Europe’s extreme rains made more likely by humans
The floods in Germany, Belgium, and other parts of Europe that killed at least 200 people were made more likely by climate change, according to scientists. Researchers say that global heating made rainfall events such as those in July up to nine times more likely in Western Europe. Further statistics show that downpours in the region are 3-19% more intense due to human-induced warming. The dramatic flooding was a shock to weather forecasters and local authorities as houses, motorways, and railway lines were destroyed in the rushing water.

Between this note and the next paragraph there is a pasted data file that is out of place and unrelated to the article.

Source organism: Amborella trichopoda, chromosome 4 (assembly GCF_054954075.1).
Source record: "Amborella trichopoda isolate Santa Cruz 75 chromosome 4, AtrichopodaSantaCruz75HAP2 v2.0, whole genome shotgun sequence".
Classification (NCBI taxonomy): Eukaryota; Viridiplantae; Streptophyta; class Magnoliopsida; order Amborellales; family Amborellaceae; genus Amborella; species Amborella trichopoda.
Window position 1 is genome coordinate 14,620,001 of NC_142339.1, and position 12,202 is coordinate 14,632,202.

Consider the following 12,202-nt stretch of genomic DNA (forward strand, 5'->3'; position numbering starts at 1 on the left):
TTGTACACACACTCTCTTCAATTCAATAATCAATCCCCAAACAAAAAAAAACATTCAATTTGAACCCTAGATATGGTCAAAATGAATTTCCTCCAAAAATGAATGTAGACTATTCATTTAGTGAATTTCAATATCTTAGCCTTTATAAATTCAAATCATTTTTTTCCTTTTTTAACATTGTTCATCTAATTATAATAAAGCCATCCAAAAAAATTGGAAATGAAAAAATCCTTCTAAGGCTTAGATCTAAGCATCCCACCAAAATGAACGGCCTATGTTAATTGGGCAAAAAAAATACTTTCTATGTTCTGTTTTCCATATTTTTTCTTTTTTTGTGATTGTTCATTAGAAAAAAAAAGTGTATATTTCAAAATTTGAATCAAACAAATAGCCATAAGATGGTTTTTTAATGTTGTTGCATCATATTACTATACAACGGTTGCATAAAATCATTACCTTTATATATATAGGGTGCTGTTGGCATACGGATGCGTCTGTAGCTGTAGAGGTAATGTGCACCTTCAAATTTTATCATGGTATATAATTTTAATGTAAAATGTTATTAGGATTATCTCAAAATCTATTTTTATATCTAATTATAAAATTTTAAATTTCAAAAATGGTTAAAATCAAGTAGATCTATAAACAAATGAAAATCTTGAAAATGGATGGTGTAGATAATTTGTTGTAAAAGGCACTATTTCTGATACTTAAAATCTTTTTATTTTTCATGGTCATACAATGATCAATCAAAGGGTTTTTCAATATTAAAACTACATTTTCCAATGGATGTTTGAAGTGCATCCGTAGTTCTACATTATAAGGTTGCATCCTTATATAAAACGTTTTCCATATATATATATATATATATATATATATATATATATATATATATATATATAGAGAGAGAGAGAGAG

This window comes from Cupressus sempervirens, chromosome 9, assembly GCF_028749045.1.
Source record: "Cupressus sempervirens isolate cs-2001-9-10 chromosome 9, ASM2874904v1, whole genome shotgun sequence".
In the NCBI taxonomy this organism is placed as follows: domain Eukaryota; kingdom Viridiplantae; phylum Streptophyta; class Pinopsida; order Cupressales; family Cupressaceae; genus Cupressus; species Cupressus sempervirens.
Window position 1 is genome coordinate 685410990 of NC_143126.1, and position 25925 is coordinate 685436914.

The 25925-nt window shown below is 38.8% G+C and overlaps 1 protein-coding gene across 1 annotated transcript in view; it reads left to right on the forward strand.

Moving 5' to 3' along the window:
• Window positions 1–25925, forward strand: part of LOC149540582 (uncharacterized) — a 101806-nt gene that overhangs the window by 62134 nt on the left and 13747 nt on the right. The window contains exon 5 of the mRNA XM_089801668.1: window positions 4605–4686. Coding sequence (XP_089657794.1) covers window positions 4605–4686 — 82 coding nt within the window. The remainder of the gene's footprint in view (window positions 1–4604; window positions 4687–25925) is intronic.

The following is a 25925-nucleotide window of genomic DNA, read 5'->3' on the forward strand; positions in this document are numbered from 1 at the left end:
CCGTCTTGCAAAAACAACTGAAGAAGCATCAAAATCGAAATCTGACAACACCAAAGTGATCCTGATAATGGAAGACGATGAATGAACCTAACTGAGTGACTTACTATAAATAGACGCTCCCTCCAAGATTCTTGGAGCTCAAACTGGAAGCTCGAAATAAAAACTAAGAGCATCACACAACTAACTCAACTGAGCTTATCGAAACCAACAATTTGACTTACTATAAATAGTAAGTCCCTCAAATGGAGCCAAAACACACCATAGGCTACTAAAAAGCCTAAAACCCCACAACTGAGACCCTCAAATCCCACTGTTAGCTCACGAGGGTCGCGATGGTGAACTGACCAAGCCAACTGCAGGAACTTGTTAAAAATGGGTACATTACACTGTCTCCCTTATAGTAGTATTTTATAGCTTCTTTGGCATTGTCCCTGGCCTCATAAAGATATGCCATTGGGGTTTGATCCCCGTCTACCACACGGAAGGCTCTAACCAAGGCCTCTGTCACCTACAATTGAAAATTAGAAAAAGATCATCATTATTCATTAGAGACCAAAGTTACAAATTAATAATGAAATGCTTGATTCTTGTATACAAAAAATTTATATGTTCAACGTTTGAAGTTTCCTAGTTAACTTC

The severe flooding was caused by intense rainfall over a period of just 1-2 days as well as local hydrological factors such as infrastructure and land cover. The World Weather Attribution group investigated the impact of climate change in the event, focusing on the heavy rainfall that caused the floods. The rainfall data showed that in the Meuse region of Belgium and the areas surrounding the Ahr and Erft rivers in Germany saw downpours of 90mm of rain in just a single day.